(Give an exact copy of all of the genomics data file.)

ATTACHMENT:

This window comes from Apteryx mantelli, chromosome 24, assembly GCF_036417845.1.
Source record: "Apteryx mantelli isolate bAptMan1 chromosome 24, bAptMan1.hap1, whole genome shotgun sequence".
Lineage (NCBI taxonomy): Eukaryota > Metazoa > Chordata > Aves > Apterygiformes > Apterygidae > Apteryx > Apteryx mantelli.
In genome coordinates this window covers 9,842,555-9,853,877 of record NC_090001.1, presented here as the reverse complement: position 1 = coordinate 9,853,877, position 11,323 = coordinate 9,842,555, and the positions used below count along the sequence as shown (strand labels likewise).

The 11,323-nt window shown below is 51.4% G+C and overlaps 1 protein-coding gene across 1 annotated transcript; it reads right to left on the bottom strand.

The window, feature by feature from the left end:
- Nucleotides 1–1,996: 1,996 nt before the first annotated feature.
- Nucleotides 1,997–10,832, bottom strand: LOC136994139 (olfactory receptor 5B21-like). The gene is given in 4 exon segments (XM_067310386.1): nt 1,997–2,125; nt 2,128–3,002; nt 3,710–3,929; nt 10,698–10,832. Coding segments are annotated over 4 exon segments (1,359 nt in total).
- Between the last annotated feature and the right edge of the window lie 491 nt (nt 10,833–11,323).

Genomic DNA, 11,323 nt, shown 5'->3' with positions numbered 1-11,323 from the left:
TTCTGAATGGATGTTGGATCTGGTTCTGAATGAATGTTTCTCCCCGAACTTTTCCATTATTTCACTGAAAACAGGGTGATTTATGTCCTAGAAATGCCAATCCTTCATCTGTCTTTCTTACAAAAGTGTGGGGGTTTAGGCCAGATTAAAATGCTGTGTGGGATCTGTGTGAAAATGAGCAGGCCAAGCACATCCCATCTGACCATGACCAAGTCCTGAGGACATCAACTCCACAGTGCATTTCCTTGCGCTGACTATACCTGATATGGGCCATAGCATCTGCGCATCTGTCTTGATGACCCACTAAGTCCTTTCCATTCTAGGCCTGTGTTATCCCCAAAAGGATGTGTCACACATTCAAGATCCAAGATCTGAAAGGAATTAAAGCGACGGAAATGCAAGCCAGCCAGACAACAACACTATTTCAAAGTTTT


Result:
This window comes from Apteryx mantelli, chromosome 24, assembly GCF_036417845.1.
Source record: "Apteryx mantelli isolate bAptMan1 chromosome 24, bAptMan1.hap1, whole genome shotgun sequence".
Lineage (NCBI taxonomy): Eukaryota > Metazoa > Chordata > Aves > Apterygiformes > Apterygidae > Apteryx > Apteryx mantelli.
In genome coordinates this window covers 9,842,555-9,853,877 of record NC_090001.1, presented here as the reverse complement: position 1 = coordinate 9,853,877, position 11,323 = coordinate 9,842,555, and the positions used below count along the sequence as shown (strand labels likewise).

The 11,323-nt window shown below is 51.4% G+C and overlaps 1 protein-coding gene across 1 annotated transcript; it reads right to left on the bottom strand.

The window, feature by feature from the left end:
- Nucleotides 1–1,996: 1,996 nt before the first annotated feature.
- Nucleotides 1,997–10,832, bottom strand: LOC136994139 (olfactory receptor 5B21-like). The gene is given in 4 exon segments (XM_067310386.1): nt 1,997–2,125; nt 2,128–3,002; nt 3,710–3,929; nt 10,698–10,832. Coding segments are annotated over 4 exon segments (1,359 nt in total).
- Between the last annotated feature and the right edge of the window lie 491 nt (nt 10,833–11,323).

Genomic DNA, 11,323 nt, shown 5'->3' with positions numbered 1-11,323 from the left:
TTCTGAATGGATGTTGGATCTGGTTCTGAATGAATGTTTCTCCCCGAACTTTTCCATTATTTCACTGAAAACAGGGTGATTTATGTCCTAGAAATGCCAATCCTTCATCTGTCTTTCTTACAAAAGTGTGGGGGTTTAGGCCAGATTAAAATGCTGTGTGGGATCTGTGTGAAAATGAGCAGGCCAAGCACATCCCATCTGACCATGACCAAGTCCTGAGGACATCAACTCCACAGTGCATTTCCTTGCGCTGACTATACCTGATATGGGCCATAGCATCTGCGCATCTGTCTTGATGACCCACTAAGTCCTTTCCATTCTAGGCCTGTGTTATCCCCAAAAGGATGTGTCACACATTCAAGATCCAAGATCTGAAAGGAATTAAAGCGACGGAAATGCAAGCCAGCCAGACAACAACACTATTTCAAAGTTTT